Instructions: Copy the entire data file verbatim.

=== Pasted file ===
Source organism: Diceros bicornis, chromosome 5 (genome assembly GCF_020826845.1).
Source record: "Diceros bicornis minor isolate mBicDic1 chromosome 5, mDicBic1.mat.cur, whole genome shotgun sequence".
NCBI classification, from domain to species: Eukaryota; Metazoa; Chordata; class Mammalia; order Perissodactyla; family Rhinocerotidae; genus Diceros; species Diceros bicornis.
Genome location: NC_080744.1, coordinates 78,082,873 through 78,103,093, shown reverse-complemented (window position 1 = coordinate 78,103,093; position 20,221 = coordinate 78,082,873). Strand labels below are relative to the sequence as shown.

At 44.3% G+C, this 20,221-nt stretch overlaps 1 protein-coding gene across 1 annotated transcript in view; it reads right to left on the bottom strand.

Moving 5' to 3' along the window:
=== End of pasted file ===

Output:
Source organism: Diceros bicornis, chromosome 5 (genome assembly GCF_020826845.1).
Source record: "Diceros bicornis minor isolate mBicDic1 chromosome 5, mDicBic1.mat.cur, whole genome shotgun sequence".
NCBI classification, from domain to species: Eukaryota; Metazoa; Chordata; class Mammalia; order Perissodactyla; family Rhinocerotidae; genus Diceros; species Diceros bicornis.
Genome location: NC_080744.1, coordinates 78,082,873 through 78,103,093, shown reverse-complemented (window position 1 = coordinate 78,103,093; position 20,221 = coordinate 78,082,873). Strand labels below are relative to the sequence as shown.

At 44.3% G+C, this 20,221-nt stretch overlaps 1 protein-coding gene across 1 annotated transcript in view; it reads right to left on the bottom strand.

Moving 5' to 3' along the window: